01. Saving faith: believing, trusting, and surrendering

Faith is believing, trusting, and surrendering. Until I surrender my own will to his, he cannot save me from wrong ways, for I will still be committed to them.

“And now just as you trusted Christ to save you, trust him, too, for each day’s problems; live in vital union with him” (Colossians 2:6 TLB)

Three categories of faith

Colossians 2:6, as paraphrased above in The Living Bible, is one of the best approaches to living the Christian life that I’ve ever seen. The Living Bible is an out-of-print paraphrased version of the Bible. Here is a literal translation::

“So then, just as you received Christ Jesus as Lord, continue to live in him, rooted and built up in him, strengthened in the faith as you were taught, and overflowing with thankfulness” (Colossians 2:6-7, NIV)

There are three categories of faith represented in Colossians 2:6 as paraphrased in TLB. We could call them:

  1. Saving faith: “just as you trusted Christ to save you”
  2. Daily faith: “for each day’s problems”
  3. Committed faith: “vital union with him”

What is faith?

The Bible often uses the word “believe” to describe faith. For example:

“They replied, ‘Believe in the Lord Jesus, and you will be saved — you and your household.'” (Acts 16:31 NIV)

Paul and Silas had been in jail for preaching the Gospel. God sent an earthquake to free them as they sang praises to God. The jailer realized that the God of Paul and Silas was real, and asked “What must I do to be saved?” Paul and Silas responded with Acts 16:31.

To publicly acknowledge Christ meant severe punishment, maybe even death, for the jailer. After all, Paul and Silas had been in prison with stocks and chains and heavily guarded because of their faith. Yet the Scripture says: “Then they spoke the word of the Lord to him and to all the others in his house. At that hour of the night the jailer took them and washed their wounds; then immediately he and all his family were baptized. The jailer brought them into his house and set a meal before them; he was filled with joy because he had come to believe in God — he and his whole family.” (Acts 16:32-34 NIV)

Did he just believe with the intellect? No, intellect could never be sufficient to cause the jailer to dare to be baptized publicly, bring escaped prisoners to his home and feed them, and lead his family to do this too. Even if he were willing to risk his own life, could he risk subjecting his family to the Gospel message and their subsequent public commitment unless he had more than intellectual knowledge?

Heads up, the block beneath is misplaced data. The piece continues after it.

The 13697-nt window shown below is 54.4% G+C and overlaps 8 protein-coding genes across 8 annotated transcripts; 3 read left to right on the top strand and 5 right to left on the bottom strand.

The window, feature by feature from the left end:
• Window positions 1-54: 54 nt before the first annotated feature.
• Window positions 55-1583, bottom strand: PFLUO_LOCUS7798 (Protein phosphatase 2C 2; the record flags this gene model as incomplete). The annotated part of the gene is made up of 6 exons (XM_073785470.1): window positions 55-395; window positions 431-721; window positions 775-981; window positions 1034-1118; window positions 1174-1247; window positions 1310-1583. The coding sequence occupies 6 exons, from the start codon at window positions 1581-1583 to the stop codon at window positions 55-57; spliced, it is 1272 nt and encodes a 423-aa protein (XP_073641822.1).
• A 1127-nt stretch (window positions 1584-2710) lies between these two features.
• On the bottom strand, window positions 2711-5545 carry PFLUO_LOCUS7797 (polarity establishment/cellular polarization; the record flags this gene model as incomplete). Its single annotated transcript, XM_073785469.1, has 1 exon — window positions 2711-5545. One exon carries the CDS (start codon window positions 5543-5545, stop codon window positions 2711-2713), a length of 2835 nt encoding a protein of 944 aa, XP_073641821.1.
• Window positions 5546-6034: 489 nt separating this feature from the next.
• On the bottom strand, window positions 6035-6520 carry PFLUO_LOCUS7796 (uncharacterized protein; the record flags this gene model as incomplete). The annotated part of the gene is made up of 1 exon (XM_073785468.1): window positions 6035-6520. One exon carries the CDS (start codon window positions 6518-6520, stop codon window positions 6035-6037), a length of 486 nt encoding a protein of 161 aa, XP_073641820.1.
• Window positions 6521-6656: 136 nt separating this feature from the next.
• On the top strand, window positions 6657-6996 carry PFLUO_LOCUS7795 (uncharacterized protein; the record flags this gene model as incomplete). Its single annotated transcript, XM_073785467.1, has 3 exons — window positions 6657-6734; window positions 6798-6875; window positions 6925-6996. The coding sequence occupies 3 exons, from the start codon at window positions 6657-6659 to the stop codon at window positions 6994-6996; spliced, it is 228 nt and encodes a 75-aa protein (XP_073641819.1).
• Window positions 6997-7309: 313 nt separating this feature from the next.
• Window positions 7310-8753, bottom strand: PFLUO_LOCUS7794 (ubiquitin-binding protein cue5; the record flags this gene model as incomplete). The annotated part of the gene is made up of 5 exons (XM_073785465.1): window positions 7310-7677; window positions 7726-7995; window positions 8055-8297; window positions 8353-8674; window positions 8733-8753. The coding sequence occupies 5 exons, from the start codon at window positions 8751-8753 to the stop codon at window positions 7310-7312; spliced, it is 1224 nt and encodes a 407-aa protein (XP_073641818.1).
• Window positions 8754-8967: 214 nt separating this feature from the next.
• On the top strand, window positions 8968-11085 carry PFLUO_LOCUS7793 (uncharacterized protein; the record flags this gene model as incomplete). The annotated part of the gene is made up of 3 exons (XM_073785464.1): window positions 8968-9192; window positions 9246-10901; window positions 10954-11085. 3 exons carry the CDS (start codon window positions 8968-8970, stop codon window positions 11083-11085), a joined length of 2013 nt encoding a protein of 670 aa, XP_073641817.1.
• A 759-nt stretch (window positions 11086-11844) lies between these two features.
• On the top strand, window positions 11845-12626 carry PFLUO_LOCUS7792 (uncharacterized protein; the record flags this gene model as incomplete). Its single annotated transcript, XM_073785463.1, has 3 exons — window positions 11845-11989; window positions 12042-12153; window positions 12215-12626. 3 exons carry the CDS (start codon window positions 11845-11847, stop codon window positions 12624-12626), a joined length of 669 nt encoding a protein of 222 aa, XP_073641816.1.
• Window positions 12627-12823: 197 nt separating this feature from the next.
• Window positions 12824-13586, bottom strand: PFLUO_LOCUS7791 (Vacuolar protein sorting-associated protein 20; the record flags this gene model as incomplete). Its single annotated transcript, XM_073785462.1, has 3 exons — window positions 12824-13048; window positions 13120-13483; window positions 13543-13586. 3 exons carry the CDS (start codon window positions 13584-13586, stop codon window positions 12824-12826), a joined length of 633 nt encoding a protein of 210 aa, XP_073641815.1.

Verse 32 says “they spoke the word of the Lord to him and to all the others in his house.” Paul and Silas explained that the one who had been born in Bethlehem, raised in Nazareth, ministering in all Judea, and recently crucified between two sinners was truly the Son of God. No doubt they told the jailer that just as faith in Jesus had set Paul and Silas free from the bondage of prison, so could faith in Jesus set men free from the bondage of sin. Faith in the one who died and is alive again could give the jailer hope and peace in this life, and an eternal resurrection with the Lord.

The jailer did more than just believe. He trusted in Jesus Christ. He trusted that Jesus would do for him just what he said he would do:

“When Jesus spoke again to the people, he said, ‘I am the light of the world. Whoever follows me will never walk in darkness, but will have the light of life.'” (John 8:12 NIV)

The jailer trusted enough that he was willing to surrender to baptism and public commitment. He was willing to surrender to whatever God asked him to do even if it cost him his life. He dared to believe that as he followed God’s plan for his life, God would take care of him and his family in this life and the next. He surrendered to the Lordship of Christ.

Faith is these three

Faith is these three: believing, trusting, surrendering. It is not enough to simply believe that Jesus is God’s son and that he arose from the dead if I don’t trust him to apply that forgiveness to my life. Until I surrender my own will to his, he cannot save me from wrong ways, for I will still be committed to them.

Questions for thought and discussion

  1. Are we Christians just because we believe facts about Jesus or trust that he can save us from things we have done? Why is the third step of surrender an important step?
  2. If you had to describe faith using one word only, what word would you choose and why?
  3. If you could use one sentence only to define faith, how would you define it?
  4. “And now just as you trusted Christ to save you, trust him, too, for each day’s problems; live in vital union with him” (Colossians 2:6 TLB). Later in this study, we will get to the “each day’s problems” and “union with him” part. But for now, consider: Why do we need to be saved? What are we trusting him to save us from? to save us to?
  5. To think about: Have you just “always believed” in Jesus. Or can you remember a time when you made a commitment to him and trusted him to the point that you were willing to surrender control of your life to him?

It will be great to get into discussions of growing in faith as Christians. But the first step is saving faith. Before we can grow, we must be saved from our wrong way. If you are struggling and trying to live the Christian life yet are not getting anywhere with it, perhaps you’ve been depending on intellectual believing. Perhaps you’ve been trying to trust Jesus, but you’ve not given your life to him so he can change your life.

I’ll share my own story of surrender to God next.

Scripture taken from New International Version unless otherwise noted